|Title:||Ride the Red Earth|
|Publisher:||Doubleday & Company, Inc.|
Only a few wanderers like Louis Juchereau de St. Denis had ever ridden the red earth from the San Pedro to the Red River. This Chevalier de St. Denis is portrayed in Wellman’s new novel not so much as a soldier of fortune but rather as fortune’s fool. Ten years in the service of the aging Louis XIV have won him little more than the buckskins he is wearing when he emerges from the bush outside Mobile at the start of this story. Within a week, as luck would have it, he is back in the bush, exiled to the farthest outpost of the Louisiana Territory. Chance and mischance lure him all the way to Mexico City where, in the Audience of Torments of the Spanish Inquisition, it looks as if the game is surely over. Women pursue Louis as relentlessly as he does fortune, and unavoidable duels with intolerant husbands result in his sad pilgrimage from Madrid to Mobile. In Mobile his attraction for a certain La Demoiselle results in a very early departure.—New York Times, March 30, 1958. [Suggest a different description.]
Author Bio for Wellman, Paul Iselin
Paul Iselin Wellman (October 15, 1895—September 17, 1966) newspaperman, writer of popular history, novelist and screenwriter, is best known for his books set in the Great Plains and Kansas. His two best-selling novels, The Walls of Jericho (1947) and The Chain (1949), both Literary Guild selections, are set in Kansas towns which closely resemble Dodge City and Wichita, respectively. Both novels received mixed reviews from the critics. But on one thing, all who wrote about Wellman’s books agreed: the Kansas setting is a totally authentic ingredient.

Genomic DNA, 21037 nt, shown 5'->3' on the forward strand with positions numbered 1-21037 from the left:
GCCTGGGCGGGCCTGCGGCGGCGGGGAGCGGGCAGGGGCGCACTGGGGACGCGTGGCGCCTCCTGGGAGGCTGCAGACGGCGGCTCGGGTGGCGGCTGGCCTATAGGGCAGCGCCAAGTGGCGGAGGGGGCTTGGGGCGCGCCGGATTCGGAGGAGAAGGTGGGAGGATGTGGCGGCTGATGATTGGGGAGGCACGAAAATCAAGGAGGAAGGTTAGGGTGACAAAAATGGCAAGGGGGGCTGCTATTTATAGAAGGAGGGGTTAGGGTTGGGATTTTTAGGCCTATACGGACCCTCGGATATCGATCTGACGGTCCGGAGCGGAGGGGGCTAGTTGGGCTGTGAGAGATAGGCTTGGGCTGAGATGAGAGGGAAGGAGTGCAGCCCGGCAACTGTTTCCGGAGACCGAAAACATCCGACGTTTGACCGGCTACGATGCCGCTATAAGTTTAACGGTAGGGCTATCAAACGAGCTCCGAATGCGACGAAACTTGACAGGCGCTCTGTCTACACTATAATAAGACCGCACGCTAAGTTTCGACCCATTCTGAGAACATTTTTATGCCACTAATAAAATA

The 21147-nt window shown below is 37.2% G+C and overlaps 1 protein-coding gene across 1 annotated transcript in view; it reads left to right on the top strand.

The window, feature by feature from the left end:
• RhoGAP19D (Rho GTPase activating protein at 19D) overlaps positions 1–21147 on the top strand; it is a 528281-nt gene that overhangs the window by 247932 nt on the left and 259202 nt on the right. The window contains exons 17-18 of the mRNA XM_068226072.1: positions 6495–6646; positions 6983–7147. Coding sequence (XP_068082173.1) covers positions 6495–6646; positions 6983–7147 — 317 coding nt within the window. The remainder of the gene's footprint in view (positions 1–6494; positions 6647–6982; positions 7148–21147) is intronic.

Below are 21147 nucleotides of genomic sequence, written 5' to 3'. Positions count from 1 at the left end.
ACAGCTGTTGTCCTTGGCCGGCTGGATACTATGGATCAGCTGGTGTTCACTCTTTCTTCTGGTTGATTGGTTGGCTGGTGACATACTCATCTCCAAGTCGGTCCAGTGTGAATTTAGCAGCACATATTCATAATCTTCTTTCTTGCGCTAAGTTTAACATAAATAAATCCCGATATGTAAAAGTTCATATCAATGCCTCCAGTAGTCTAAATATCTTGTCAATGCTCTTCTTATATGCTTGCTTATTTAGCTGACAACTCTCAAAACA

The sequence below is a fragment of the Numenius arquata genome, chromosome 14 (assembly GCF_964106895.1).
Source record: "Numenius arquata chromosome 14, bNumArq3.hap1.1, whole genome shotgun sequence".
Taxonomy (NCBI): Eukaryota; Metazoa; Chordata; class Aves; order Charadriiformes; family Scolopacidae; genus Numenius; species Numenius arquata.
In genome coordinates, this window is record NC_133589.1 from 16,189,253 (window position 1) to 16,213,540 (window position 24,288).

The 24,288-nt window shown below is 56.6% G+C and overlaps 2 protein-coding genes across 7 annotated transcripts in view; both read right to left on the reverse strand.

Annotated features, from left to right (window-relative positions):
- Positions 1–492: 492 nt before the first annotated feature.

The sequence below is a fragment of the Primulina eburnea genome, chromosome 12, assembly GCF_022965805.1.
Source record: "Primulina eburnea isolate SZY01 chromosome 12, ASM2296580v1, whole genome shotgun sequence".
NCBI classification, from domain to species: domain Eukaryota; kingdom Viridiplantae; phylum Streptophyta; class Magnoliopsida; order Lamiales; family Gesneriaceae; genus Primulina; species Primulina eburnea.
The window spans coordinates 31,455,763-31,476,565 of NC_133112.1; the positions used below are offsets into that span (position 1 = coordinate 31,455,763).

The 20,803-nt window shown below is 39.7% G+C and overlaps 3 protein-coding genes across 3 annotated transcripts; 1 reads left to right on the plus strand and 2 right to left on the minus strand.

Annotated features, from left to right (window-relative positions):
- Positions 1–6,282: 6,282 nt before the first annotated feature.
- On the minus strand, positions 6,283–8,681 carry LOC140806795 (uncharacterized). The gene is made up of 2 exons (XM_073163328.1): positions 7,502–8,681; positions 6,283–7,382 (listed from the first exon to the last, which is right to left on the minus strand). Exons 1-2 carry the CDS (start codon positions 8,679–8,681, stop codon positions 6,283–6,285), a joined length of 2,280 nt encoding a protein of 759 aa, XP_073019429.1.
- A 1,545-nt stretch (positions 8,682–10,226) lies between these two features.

Paul Wellman came to Kansas via Oklahoma and Africa. He was born in Enid, Oklahoma on October 15, 1895. At six months, his parents went to Angola to become medical missionaries. Paul mastered the language of the Bantu of the Umbundu tribe, helping his father translate songs and sermons. He returned to Kansas and finished school. After the war, Wellman returned to Wichita and took a job as a reporter for the Beacon. He moved over to the Wichita Eagle and began writing accounts of the Great Plains Indian wars. Wellman was then hired by the Kansas City Star, where he worked on the telegraph desk and wrote editorials and headlines. In the meantime, he kept at his writing which resulted in an output of 31 books in the period 1934-1966—almost one published book per year. Wellman died in 1966 of stomach cancer, three weeks after receiving an honorary doctorate from the University of California at Los Angeles.
Paul Wellman is remembered as a man of the Great Plains who made a sincere attempt to portray Kansas and the people of Kansas.
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|Epub, specific to Kindle||20220751-k.epub|
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